U.S.

Changes to rent, mortgage, eviction and foreclosure policies in response to the COVID-19 pandemic

State and local governments have implemented a range of policies affecting evictions and foreclosures in response to the coronavirus pandemic.
Some governors have issued executive orders affecting evictions and foreclosures. Illinois Gov. J.B. Pritzker (D) and Michigan Gov. Gretchen Whitmer (D), for example, issued executive orders suspending evictions and foreclosures for a set period of time. Alaska Gov. Mike Dunleavy (R) issued an executive order suspending evictions for those who receive assistance from the state’s Alaska Housing Finance Corporation.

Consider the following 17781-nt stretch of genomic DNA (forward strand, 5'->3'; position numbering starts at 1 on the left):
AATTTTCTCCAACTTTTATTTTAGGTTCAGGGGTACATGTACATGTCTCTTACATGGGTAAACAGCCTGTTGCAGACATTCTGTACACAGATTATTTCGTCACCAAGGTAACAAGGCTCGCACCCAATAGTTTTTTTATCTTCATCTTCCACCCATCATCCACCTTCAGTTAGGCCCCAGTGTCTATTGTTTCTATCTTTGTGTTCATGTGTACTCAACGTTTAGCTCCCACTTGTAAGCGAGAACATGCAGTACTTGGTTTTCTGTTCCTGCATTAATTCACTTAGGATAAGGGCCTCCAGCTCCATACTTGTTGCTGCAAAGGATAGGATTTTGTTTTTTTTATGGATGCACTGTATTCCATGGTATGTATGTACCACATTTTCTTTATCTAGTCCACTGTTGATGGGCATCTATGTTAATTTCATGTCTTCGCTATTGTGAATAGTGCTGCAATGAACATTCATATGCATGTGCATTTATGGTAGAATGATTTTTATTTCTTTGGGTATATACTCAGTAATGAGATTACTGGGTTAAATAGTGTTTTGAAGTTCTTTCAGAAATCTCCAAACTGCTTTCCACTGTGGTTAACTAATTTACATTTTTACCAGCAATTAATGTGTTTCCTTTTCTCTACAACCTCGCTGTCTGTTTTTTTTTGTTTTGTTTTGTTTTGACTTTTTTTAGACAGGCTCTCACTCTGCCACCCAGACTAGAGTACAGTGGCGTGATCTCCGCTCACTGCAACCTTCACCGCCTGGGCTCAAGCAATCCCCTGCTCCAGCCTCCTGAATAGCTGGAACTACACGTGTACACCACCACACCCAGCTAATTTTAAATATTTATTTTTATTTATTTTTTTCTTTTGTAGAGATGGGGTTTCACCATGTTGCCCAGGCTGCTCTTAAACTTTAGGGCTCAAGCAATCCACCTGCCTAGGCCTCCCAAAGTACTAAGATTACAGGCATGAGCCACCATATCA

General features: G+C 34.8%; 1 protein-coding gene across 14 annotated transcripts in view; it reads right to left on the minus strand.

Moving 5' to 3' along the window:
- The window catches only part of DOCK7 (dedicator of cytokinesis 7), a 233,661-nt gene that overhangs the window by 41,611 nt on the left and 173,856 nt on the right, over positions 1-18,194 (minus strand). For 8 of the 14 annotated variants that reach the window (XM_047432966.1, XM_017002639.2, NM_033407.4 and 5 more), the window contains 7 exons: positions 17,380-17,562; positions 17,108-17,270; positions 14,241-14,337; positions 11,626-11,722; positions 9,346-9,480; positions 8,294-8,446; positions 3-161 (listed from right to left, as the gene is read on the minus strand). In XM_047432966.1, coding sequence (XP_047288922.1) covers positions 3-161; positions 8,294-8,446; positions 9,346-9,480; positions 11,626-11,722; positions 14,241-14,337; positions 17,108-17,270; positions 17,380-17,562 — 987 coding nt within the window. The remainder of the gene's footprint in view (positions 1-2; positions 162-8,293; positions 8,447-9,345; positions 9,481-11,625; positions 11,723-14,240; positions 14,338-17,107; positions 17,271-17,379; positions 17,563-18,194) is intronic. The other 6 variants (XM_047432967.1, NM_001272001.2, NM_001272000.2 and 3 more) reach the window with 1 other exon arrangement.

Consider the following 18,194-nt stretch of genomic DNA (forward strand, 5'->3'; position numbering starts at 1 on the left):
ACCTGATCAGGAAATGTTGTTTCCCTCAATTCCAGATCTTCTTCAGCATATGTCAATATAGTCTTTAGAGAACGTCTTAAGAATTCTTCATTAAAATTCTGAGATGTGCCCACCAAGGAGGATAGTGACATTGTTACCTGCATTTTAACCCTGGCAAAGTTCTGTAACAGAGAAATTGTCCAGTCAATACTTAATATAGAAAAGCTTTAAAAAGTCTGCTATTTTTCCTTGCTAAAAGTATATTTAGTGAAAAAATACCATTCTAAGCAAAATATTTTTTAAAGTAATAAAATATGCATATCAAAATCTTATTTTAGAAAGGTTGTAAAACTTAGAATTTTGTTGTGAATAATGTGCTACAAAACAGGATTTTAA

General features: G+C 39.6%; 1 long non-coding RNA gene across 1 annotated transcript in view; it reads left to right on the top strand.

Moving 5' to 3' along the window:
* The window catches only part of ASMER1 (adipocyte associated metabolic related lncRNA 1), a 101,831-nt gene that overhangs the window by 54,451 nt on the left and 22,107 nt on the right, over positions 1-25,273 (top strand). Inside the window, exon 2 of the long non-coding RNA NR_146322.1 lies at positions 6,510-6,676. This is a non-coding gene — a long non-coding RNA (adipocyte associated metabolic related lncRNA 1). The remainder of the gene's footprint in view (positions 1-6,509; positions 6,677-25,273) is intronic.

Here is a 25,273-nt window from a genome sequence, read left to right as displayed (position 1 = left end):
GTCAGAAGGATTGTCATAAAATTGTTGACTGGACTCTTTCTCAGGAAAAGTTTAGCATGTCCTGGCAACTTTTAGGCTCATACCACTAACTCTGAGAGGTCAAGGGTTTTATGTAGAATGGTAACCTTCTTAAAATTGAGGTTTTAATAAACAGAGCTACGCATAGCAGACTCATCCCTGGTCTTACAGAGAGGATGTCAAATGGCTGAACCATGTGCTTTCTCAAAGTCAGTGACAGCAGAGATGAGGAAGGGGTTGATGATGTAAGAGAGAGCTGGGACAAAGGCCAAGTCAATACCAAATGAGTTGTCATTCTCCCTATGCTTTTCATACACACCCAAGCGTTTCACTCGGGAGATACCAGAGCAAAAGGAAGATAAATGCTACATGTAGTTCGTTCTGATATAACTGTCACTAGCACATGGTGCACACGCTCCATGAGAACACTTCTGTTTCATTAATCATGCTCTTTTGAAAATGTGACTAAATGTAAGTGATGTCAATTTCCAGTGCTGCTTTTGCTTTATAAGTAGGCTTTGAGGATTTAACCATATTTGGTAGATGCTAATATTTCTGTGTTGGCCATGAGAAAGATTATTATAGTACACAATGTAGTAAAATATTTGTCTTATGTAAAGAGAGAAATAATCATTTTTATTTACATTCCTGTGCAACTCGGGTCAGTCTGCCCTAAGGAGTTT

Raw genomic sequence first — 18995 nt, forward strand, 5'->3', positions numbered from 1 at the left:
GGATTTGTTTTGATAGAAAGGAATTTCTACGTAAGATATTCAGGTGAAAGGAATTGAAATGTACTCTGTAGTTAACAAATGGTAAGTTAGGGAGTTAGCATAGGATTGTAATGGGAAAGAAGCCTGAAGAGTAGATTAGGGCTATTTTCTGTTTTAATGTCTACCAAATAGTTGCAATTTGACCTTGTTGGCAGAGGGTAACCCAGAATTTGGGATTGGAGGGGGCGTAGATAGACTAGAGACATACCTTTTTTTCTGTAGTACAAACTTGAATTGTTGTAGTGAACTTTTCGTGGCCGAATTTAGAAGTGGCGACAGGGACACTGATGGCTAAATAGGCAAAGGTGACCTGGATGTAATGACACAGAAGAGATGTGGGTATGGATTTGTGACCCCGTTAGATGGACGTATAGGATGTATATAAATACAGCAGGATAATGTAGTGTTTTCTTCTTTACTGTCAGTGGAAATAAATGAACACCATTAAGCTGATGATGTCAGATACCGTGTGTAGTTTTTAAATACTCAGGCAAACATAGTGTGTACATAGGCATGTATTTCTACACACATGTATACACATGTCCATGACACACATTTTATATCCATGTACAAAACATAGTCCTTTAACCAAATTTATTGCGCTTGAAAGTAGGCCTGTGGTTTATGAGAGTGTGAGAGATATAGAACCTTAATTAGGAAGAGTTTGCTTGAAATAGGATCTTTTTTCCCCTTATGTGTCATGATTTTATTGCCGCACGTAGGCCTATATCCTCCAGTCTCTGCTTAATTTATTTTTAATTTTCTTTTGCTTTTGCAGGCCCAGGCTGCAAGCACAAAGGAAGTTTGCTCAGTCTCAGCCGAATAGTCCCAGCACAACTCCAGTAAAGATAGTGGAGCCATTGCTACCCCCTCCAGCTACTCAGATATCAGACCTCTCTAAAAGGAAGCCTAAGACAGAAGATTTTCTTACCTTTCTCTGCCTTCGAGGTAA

Judicial branch changes also affect evictions and foreclosures. The Rhode Island State Judiciary issued an order closing all courts to non-emergency matters through May 17. Eviction proceedings were included in the order, and the court precluded new filings or hearings from being heard until May 17.
California’s Judicial Council temporarily suspended evictions and foreclosures statewide for 90 days until after the state of emergency ended, however, the order did not prohibit landlords from starting an eviction. Several courts have suspended in-person proceedings entirely, which includes eviction cases.
Some local governments have implemented policies at the local level.
In Georgia, Atlanta Mayor Keisha Bottoms temporarily suspended evictions and filings for 60 days. Los Angeles Mayor Eric Garcetti (D) issued an executive order that prohibited landlords from evicting residential tenants in the City of Los Angeles during the local emergency if the resident was able to demonstrate their inability to pay due to impact from the coronavirus.
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